Sen. James Lankford, R-Okla., recently took to cable TV to tout the December 2017 tax law, a law he said was fiscally responsible.
On March 6, Lankford appeared on MSNBC’s "Morning Joe," a day after the Treasury Department reported that the federal deficit was 77 percent higher during the first four months of fiscal year 2019 than it was during the equivalent time period a year earlier.
"I've had a lot of folks push back and say the tax cuts that happened last year contributed to the deficit," Lankford said on MSNBC on March 6. "The facts are actually coming out different. Yesterday I laid out on the floor that the numbers for fiscal year ‘17 and ‘18 are in. Tax revenue went up, actually, $14 billion last year after the tax cut actually occurred. We had greater revenue."
Lankford was referring to a Senate floor speech he’d given on March 5. Here’s an excerpt:
"We are now a fiscal year through. Our revenue for fiscal year 2017—the year before the tax reform—was $3.315 trillion. Our revenue after the tax cut and the tax reform, for fiscal year 2018, is $3.329 trillion. If you are doing the math in your head, that is $14 billion more in revenue after the tax cuts. That means our revenue went up the next year. Contrary to all the myths that were out there early on saying we were going to have this giant hole in the budget, our revenue went up after the tax cuts went into place."
Is Lankford correct that tax revenue went up after the tax law was passed?
His office reiterated that between fiscal year 2017 and fiscal year 2018, tax collections did indeed go up in nominal dollars by about $14 billion, according to Treasury Department data.
However, as the Committee for a Responsible Federal Budget points out, revenues decreased if you factor in inflation or calculate it as a percentage of GDP.
Perhaps more importantly, looking at the issue this way glosses over a major flaw: A significant share of the fiscal year 2018 revenues Lankford considered to be "after the tax cut" were actually governed by the old tax law, as we noted in an October 2018 fact-check of a similar claim by Sen. Ted Cruz, R-Texas.
That’s the case because several months during fiscal year 2018 either occurred before the tax law went into effect (specifically, October, November and December) or were dominated by annual tax payments made under the old tax code’s rules (February, March and April).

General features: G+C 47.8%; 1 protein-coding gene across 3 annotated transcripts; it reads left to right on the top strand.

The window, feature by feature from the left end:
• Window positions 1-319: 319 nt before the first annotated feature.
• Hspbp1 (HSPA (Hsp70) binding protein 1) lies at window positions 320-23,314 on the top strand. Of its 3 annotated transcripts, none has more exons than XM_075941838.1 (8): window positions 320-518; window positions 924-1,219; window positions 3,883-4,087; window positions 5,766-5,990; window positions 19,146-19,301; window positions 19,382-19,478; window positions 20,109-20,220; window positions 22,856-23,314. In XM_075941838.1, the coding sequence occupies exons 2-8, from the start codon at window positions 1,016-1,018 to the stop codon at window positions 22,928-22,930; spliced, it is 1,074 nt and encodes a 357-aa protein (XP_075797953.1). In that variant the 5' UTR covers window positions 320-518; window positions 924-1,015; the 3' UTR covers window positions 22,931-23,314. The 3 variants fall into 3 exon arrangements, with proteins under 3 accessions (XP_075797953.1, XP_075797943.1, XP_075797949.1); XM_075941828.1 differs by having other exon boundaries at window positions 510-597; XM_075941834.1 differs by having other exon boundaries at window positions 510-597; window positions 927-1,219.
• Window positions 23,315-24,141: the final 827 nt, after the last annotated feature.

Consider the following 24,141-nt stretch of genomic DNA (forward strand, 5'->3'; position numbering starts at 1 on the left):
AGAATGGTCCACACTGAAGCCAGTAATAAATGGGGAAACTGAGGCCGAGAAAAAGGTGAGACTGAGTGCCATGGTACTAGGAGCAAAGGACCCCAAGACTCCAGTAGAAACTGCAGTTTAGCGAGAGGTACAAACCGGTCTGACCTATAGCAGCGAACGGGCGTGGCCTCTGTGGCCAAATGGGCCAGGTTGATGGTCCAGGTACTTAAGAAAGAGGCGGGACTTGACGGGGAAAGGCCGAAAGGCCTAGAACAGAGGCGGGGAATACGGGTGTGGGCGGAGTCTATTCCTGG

So the best way to compare pre-law and post-law tax collection patterns is to look at months that were governed by different laws.
Using monthly Treasury Department reports, we separated out the following eight months where there is a clean comparison: June, July, August, and September (in fiscal years 2017 and 2018) and October, November, December, and January (in fiscal years 2018 and 2019).
This chart summarizes what we found.
This chart paints quite a different picture than Lankford offered. Of the eight months we looked at, tax collections declined in seven after the new law took effect.
And if you combine the cumulative total from those eight months, tax collections went down by almost $61 billion -- a much less optimistic finding than Lankford’s $14 billion increase.
Ben Page, a senior fellow at the Urban Institute-Brookings Institution Tax Policy Center, called the differences in tax collection before and after the law "striking."
Outside of a recession, he said, a combination of population growth, general economic expansion and inflation usually pushes tax collections higher from year to year. And that didn’t happen for seven of these eight months.
Lankford said, "Tax revenue went up, actually, $14 billion last year after the tax cut actually occurred. We had greater revenue."
This figure comes from a misleading calculation, one in which part of the increase in fiscal year 2018 came from tax collections governed by the old law. If you look at eight months that were shaped by a true before-and-after comparison, tax collections went down in seven of those months, and collectively, revenues fell by about $61 billion.
We rate the statement Mostly False.